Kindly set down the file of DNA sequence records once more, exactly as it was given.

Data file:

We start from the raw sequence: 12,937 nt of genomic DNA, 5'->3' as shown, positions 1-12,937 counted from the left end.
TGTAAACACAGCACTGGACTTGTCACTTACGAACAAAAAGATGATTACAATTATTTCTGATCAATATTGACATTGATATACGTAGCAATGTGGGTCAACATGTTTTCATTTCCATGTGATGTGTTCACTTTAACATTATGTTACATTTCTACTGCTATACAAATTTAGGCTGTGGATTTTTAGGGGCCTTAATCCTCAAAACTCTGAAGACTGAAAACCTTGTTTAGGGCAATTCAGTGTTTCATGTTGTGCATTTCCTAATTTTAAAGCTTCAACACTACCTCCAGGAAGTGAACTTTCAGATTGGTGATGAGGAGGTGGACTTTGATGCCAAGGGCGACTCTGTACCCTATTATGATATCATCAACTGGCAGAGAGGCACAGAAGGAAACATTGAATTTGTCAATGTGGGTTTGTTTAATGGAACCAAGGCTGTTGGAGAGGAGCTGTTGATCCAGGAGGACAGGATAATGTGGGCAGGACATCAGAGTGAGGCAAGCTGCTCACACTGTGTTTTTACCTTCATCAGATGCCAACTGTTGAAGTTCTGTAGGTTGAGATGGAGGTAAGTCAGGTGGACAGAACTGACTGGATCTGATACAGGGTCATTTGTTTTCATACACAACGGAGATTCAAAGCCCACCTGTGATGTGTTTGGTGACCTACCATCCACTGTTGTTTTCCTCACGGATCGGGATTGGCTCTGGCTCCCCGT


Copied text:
We start from the raw sequence: 12,937 nt of genomic DNA, 5'->3' as shown, positions 1-12,937 counted from the left end.
TGTAAACACAGCACTGGACTTGTCACTTACGAACAAAAAGATGATTACAATTATTTCTGATCAATATTGACATTGATATACGTAGCAATGTGGGTCAACATGTTTTCATTTCCATGTGATGTGTTCACTTTAACATTATGTTACATTTCTACTGCTATACAAATTTAGGCTGTGGATTTTTAGGGGCCTTAATCCTCAAAACTCTGAAGACTGAAAACCTTGTTTAGGGCAATTCAGTGTTTCATGTTGTGCATTTCCTAATTTTAAAGCTTCAACACTACCTCCAGGAAGTGAACTTTCAGATTGGTGATGAGGAGGTGGACTTTGATGCCAAGGGCGACTCTGTACCCTATTATGATATCATCAACTGGCAGAGAGGCACAGAAGGAAACATTGAATTTGTCAATGTGGGTTTGTTTAATGGAACCAAGGCTGTTGGAGAGGAGCTGTTGATCCAGGAGGACAGGATAATGTGGGCAGGACATCAGAGTGAGGCAAGCTGCTCACACTGTGTTTTTACCTTCATCAGATGCCAACTGTTGAAGTTCTGTAGGTTGAGATGGAGGTAAGTCAGGTGGACAGAACTGACTGGATCTGATACAGGGTCATTTGTTTTCATACACAACGGAGATTCAAAGCCCACCTGTGATGTGTTTGGTGACCTACCATCCACTGTTGTTTTCCTCACGGATCGGGATTGGCTCTGGCTCCCCGT